Mark, Alicia
    What are the factors that influence the perspective of someone who engages in aggressive behavior? What makes some people remorseful over their actions while others appear apathetic? For this study we seek to answer these and other questions. Various factors considered include: affect/guilt, perceived severity of the incident, type of aggressive act committed and time lapse since the incident occurred, among others. This research will be obtained as a means for acquiring knowledge. It is imperative because it will help to draw general inferences about human behavior that can be applied to other studies and possibly provide a guide for intervention. The proposed quantitative study is conducted using the scientific method which allows us to describe, predict, understand and control behavior. Keywords: detachment, remorse, shame/guilt, forgiveness, aggression, violence
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    Equine Assisted Psychotherapy: Lowering Symptoms of Psychological Distress in Veterans
    Broadway, Dakota Elloise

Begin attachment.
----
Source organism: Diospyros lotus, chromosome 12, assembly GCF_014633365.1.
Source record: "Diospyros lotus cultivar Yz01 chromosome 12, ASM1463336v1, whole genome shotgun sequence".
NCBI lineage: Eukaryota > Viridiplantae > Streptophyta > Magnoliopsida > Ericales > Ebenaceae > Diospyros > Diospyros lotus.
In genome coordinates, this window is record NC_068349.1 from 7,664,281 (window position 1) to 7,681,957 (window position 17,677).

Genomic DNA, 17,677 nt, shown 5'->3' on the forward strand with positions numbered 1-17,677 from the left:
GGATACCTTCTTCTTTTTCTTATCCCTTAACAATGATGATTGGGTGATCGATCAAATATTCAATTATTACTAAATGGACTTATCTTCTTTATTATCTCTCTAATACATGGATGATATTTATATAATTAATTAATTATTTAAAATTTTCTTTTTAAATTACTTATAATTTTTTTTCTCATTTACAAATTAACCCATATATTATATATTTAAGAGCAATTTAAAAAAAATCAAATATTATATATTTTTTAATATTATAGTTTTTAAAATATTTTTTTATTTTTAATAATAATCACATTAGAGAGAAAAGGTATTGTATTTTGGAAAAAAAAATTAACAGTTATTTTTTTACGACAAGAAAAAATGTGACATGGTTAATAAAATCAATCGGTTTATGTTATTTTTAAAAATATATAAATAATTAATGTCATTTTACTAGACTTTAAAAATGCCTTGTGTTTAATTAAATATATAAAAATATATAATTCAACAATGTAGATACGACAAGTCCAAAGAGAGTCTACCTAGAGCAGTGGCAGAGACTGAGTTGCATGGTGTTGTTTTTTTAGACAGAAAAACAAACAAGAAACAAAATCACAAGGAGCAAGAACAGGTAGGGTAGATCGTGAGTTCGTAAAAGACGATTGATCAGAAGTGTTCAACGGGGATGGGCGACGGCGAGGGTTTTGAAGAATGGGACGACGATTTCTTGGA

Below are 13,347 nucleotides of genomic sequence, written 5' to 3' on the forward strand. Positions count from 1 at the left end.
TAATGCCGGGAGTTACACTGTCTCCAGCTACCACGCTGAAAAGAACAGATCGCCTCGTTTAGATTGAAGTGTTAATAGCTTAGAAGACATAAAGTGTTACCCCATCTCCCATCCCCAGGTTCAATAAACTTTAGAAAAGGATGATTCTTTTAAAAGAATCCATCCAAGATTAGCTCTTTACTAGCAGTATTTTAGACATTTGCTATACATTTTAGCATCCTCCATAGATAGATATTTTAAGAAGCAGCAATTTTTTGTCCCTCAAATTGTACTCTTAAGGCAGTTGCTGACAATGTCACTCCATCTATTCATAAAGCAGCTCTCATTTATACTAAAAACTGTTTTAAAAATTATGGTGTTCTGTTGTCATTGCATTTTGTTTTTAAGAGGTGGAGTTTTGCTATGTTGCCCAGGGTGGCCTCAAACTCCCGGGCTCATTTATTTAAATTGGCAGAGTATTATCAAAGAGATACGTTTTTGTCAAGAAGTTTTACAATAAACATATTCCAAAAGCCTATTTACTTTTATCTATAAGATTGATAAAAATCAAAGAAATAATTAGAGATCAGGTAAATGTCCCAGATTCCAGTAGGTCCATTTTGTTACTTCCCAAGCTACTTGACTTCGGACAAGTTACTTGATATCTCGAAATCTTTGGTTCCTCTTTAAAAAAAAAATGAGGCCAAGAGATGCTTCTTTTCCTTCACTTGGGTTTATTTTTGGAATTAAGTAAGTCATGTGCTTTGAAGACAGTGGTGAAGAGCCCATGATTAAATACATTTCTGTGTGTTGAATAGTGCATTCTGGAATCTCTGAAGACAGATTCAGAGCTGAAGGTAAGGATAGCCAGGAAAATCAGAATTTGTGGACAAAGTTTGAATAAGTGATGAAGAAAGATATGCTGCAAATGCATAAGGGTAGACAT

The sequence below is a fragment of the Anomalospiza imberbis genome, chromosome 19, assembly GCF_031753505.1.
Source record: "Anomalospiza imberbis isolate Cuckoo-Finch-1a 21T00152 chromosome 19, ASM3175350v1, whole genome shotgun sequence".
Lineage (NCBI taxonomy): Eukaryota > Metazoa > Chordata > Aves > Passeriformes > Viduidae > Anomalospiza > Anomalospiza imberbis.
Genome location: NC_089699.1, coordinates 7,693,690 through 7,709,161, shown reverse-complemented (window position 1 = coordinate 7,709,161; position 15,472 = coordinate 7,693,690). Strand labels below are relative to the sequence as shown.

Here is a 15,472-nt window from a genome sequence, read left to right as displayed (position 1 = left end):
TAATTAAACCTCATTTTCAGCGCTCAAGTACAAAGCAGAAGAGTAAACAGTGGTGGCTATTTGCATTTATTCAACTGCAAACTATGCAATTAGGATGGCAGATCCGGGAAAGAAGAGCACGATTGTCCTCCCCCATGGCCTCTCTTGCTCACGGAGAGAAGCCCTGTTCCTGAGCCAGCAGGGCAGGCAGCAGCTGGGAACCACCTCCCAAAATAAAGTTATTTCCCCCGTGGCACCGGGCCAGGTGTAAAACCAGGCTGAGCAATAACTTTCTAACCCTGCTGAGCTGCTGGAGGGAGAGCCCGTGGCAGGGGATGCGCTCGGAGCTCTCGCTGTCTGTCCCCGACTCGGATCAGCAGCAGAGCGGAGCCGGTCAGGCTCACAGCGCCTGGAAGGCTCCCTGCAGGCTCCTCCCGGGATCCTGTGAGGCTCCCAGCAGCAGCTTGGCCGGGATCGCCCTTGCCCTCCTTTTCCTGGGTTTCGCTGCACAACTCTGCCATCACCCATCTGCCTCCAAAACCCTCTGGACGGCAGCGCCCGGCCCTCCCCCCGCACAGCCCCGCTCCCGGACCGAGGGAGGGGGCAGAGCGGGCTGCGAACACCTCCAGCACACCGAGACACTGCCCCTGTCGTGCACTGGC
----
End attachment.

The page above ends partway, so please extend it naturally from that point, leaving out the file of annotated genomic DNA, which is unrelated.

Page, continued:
This study conducted a meta-analysis in order to determine the efficacy equine assisted psychotherapy (EAP) has on lowering symptoms of psychological distress in veterans. Existing literature focuses on how EAP is effective for child populations, however, this study was designed to focus on the use of horses and horse care as a means of intervention for adults. The methodology for this study was based off Nimer and Lundahl’s (2007) procedures from their meta-analysis on animal assisted therapy. Effect sizes across studies were calculated and outcome measures including psychological functioning, social functioning, and interpersonal functioning were grouped together in order to determine heterogeneity among studies. Results suggested mixed interpretation among effect sizes. While some outcome variables suggested positive improvements in symptoms, others suggested no change. Additionally, heterogeneity among studies suggested no standardization in methodological procedures. In conclusion, EAP for veterans lacks enough information to determine its efficacy across studies.